No progress achieved on the Mulkear River in 2012 (Image: Ruairí Ó Conchúir)
Great Progress Achieved To Date in 2013
A dry June and an exceptionally dry and hot July has created ideal conditions to complete instream works. MulkearLIFE, with our project partner Limerick County Council, is delighted to report the continuation of major instream works, in the form of rubble mats, on the Mulkear River. The works do not impact negatively or restrict the flow of water or create a risk of flooding rather they greatly enhance the complexity of the river and riverbank biodiversity. MulkearLIFE and Limerick County Council have prioritised the implementation of these instream measures as part of the overall work programme of MulkearLIFE in the period 2011 to 2014. The overall objective of the habitat restoration plan is to enhance habitat complexity and quality in the wider river ecosystem. In 2011, MulkearLIFE installed 10 rubble mats on the Mulkear River. Since the 1st July 2013 an additional 11 rubble mats have been installed. All sites are extensively surveyed prior to the commencement of work. The sites have been approved by the NPWS and form part of MulkearLIFE’s ‘River Restoration Plan for the Mulkear River’.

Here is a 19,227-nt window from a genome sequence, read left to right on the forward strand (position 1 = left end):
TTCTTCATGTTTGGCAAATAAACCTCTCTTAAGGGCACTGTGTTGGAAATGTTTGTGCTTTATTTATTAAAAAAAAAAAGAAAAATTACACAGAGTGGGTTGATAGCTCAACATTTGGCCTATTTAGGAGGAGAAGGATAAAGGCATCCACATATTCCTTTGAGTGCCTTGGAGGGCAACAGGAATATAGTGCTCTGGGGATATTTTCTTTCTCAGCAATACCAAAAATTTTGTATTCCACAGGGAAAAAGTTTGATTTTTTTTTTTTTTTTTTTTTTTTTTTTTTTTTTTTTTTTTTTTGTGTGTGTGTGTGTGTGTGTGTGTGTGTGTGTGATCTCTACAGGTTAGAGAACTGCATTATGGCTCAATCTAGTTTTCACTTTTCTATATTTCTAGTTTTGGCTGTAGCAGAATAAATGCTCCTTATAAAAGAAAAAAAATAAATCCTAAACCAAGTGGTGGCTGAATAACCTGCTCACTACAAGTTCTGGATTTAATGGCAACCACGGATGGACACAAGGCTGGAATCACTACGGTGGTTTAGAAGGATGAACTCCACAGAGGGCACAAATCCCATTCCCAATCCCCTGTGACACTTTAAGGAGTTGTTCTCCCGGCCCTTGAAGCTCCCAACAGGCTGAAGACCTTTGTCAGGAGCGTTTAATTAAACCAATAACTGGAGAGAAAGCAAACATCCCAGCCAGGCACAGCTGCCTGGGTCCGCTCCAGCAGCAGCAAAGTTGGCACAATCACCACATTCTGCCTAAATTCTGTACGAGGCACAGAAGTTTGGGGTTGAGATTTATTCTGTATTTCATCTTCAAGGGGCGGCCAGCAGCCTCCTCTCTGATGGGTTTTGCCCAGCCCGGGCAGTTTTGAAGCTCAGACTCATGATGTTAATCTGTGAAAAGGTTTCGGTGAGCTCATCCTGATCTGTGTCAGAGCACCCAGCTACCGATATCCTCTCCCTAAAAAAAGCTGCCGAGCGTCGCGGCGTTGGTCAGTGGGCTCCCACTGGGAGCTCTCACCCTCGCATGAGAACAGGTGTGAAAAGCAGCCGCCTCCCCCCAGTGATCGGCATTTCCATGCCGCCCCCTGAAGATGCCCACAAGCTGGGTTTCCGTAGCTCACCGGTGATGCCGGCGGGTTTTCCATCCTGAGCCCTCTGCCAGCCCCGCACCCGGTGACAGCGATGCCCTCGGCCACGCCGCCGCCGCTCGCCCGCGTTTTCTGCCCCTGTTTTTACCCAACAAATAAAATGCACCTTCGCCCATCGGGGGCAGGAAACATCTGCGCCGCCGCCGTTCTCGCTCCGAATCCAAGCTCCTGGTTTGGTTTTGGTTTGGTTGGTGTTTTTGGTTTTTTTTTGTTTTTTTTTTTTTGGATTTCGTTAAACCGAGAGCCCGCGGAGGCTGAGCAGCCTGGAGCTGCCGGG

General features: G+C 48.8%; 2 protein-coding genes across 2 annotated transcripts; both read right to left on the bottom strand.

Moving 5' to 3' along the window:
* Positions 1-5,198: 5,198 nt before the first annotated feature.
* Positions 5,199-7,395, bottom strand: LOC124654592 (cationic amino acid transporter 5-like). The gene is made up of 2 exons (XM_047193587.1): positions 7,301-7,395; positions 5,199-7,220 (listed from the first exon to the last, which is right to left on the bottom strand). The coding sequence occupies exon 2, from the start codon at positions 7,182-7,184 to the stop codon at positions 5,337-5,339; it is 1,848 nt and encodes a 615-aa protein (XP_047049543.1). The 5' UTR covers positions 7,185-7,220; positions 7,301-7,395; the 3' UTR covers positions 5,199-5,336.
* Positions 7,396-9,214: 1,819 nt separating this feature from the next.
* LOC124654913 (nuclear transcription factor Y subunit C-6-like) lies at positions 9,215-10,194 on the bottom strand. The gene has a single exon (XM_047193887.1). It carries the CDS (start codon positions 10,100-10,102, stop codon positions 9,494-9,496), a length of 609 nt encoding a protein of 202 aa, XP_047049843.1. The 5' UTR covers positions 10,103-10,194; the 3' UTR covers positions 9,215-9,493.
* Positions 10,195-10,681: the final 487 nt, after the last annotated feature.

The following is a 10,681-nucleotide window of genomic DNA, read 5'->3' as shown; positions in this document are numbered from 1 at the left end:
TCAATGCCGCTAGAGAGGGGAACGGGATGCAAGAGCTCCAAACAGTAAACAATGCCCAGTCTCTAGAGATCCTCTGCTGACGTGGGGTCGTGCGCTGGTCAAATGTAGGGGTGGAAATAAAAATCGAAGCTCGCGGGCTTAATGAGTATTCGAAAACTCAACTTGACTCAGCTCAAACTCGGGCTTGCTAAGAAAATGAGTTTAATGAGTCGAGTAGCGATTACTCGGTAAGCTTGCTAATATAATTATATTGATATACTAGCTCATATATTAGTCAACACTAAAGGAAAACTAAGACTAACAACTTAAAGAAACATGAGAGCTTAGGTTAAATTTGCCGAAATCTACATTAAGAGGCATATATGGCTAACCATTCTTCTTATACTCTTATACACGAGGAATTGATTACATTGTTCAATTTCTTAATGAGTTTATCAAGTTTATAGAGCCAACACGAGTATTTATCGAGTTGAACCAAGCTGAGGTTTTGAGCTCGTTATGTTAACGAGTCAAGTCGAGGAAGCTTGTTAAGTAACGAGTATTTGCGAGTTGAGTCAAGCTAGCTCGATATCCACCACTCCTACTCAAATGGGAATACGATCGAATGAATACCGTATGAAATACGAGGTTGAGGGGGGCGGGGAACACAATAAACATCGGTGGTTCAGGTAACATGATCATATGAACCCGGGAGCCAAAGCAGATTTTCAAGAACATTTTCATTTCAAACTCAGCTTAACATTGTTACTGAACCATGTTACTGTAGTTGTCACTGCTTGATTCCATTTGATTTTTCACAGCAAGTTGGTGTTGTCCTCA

During the same timeframe and while on site, Limerick County Council has completed significant bank protection work on areas severely damaged in 2012. In all cases, the construction of the rubble mats have been prioritized where they have the greatest potential beneficial impact on Atlantic Salmon. It is expected that additional rubble mats will be installed during the course of the summer.
What Are Rubble Mats
Rubble mats essentially perform the same function by mimicking the natural riffle habitat which was present pre-drainage. The rubble mat reduces the cross-sectional area of the river thereby increasing flow velocities at low summer flows. The main objective of this work is to restore degraded habitats along stretches of the river. The need for such instream measures arises from the arterial drainage work carried out on the Mulkear which altered the pre-existing natural riffles.
A long reach excavator is an essential component of the work. Operating from the riverbank a skilled excavator operator can carefully place the rock needed to form the rubble mat.